Arts Vanity Issue: Top 5 Beers for an Arts Board Meeting

Grace E. Huckins
Given that I am as-of-yet only 20 years old, I have, of course, never touched a drop of alcohol—but I’ve also been an Arts exec for over one-seventh of my life, which certainly gives me the authority to speak on Arts-related topics. Based on my observations of my fellow Arts board members, then, here are my top five choices for beers to accompany an Arts meeting.

5. Bud Light

If there’s Bud Light at an Arts meeting, it must have been obtained, “borrowed,” or stolen from an inferior board. This vile swill has all the bitterness of a Jude D. Russo review and none of the insight. To partake of a drink so devoid of gustatory value is to demonstrate oneself of far too unrefined tastes for the Arts Board—unless, of course, there is no other alcoholic beverage in the immediate vicinity. Then it should by all means be consumed.

4. Yuengling

This American lager is a newcomer to the Arts board scene, but its low price—about $25 for a 24 pack at C’est Bon—makes it friendly for any unemployed Arts exec’s tight budget. Sure, it doesn’t have any discernible flavor notes or any obvious features at all, but it’s also not at all disgusting. It’s so benign, in fact, that it can be difficult to keep track of how many one has consumed, until the 24 pack is mysteriously empty...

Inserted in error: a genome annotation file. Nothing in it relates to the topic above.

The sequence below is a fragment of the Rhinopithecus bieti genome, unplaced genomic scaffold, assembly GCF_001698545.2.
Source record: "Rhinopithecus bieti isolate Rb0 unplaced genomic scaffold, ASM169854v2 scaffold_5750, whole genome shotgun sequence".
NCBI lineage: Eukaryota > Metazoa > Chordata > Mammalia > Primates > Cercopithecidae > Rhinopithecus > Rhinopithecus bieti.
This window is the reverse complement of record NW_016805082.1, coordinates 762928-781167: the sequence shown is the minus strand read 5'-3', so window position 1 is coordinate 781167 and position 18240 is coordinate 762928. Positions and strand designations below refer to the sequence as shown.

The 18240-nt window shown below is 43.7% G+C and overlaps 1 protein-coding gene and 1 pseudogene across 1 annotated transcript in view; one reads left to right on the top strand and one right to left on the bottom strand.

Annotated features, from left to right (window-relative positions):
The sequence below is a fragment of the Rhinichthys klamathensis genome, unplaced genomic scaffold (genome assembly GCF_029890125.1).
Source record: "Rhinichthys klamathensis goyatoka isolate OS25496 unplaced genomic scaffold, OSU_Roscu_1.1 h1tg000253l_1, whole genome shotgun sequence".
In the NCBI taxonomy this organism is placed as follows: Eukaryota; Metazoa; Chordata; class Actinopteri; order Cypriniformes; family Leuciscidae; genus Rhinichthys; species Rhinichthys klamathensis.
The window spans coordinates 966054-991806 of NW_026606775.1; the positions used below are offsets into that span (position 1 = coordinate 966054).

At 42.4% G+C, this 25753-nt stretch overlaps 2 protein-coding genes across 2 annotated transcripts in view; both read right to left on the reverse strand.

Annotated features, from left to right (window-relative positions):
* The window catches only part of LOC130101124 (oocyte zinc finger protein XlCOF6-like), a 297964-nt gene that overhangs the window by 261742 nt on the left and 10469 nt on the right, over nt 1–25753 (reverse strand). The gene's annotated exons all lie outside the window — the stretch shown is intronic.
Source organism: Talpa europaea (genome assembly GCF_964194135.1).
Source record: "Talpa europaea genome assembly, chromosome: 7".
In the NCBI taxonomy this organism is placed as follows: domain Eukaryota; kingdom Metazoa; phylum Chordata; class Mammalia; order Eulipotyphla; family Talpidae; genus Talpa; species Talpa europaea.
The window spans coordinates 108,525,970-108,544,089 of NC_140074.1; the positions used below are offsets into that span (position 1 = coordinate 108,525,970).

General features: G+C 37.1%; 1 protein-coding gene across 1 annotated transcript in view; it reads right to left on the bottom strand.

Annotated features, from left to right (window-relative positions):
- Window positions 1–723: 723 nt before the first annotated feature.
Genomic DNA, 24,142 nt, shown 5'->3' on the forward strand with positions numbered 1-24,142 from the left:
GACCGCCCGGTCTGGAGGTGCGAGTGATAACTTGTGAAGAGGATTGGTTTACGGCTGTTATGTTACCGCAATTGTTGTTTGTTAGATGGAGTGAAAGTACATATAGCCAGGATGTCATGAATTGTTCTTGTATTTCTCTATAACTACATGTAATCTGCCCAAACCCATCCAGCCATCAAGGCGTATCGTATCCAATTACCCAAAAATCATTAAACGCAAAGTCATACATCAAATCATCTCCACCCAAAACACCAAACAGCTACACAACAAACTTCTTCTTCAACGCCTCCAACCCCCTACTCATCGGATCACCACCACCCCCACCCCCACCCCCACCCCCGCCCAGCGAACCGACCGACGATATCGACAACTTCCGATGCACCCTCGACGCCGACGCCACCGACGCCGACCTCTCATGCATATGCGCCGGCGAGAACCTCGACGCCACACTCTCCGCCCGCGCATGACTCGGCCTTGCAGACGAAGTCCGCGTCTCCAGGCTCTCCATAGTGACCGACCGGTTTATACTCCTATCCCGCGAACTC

3. Blue Moon

You’re buying for the whole board, you want to step it up a bit, and you’re short on cash. Fortunately, Blue Moon has identified and cornered the “relatively decent but not so expensive that you will refuse to buy it” niche. A Blue Moon Arts meeting is a good Arts meeting, and an exec who brings Blue Moon is comparatively munificent. Much like Goddess Lana Del Rey, Blue Moon certainly has its shortcomings and imperfections—but it so exceeds its environs in quality that it has made itself worthy of the kind of praise heaped on far superior products.

2. Smuttynose

The “Finestkind” IPA has a 91% on Beer Advocate, and it also has a cool, portmanteau-ish name like that Purity Ring song. It is therefore of High Quality and in line with Arts Pretensions. It has fruity notes—though I have no idea of what fruit—and it’s somewhat bitter, but in a pleasant way. Like coffee or something.

1. PBR

It’s not about taste. It’s about tradition.

Grace E. Huckins is outgoing Arts hanger-on and incoming alcoholic rando.


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